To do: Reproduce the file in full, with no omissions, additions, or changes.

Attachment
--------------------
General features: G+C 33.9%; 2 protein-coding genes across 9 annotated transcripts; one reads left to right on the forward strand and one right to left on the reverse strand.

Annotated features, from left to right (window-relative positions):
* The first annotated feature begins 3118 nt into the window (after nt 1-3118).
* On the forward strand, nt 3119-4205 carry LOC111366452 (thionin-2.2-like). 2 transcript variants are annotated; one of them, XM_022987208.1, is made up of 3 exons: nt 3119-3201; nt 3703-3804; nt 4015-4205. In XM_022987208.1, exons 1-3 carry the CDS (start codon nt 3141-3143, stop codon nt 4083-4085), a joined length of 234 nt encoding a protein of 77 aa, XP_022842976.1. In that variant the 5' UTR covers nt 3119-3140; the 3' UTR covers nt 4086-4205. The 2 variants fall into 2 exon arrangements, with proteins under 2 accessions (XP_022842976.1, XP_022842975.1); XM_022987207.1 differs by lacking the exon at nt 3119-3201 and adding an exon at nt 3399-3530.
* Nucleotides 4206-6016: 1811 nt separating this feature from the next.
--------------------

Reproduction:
General features: G+C 33.9%; 2 protein-coding genes across 9 annotated transcripts; one reads left to right on the forward strand and one right to left on the reverse strand.

Annotated features, from left to right (window-relative positions):
* The first annotated feature begins 3118 nt into the window (after nt 1-3118).
* On the forward strand, nt 3119-4205 carry LOC111366452 (thionin-2.2-like). 2 transcript variants are annotated; one of them, XM_022987208.1, is made up of 3 exons: nt 3119-3201; nt 3703-3804; nt 4015-4205. In XM_022987208.1, exons 1-3 carry the CDS (start codon nt 3141-3143, stop codon nt 4083-4085), a joined length of 234 nt encoding a protein of 77 aa, XP_022842976.1. In that variant the 5' UTR covers nt 3119-3140; the 3' UTR covers nt 4086-4205. The 2 variants fall into 2 exon arrangements, with proteins under 2 accessions (XP_022842976.1, XP_022842975.1); XM_022987207.1 differs by lacking the exon at nt 3119-3201 and adding an exon at nt 3399-3530.
* Nucleotides 4206-6016: 1811 nt separating this feature from the next.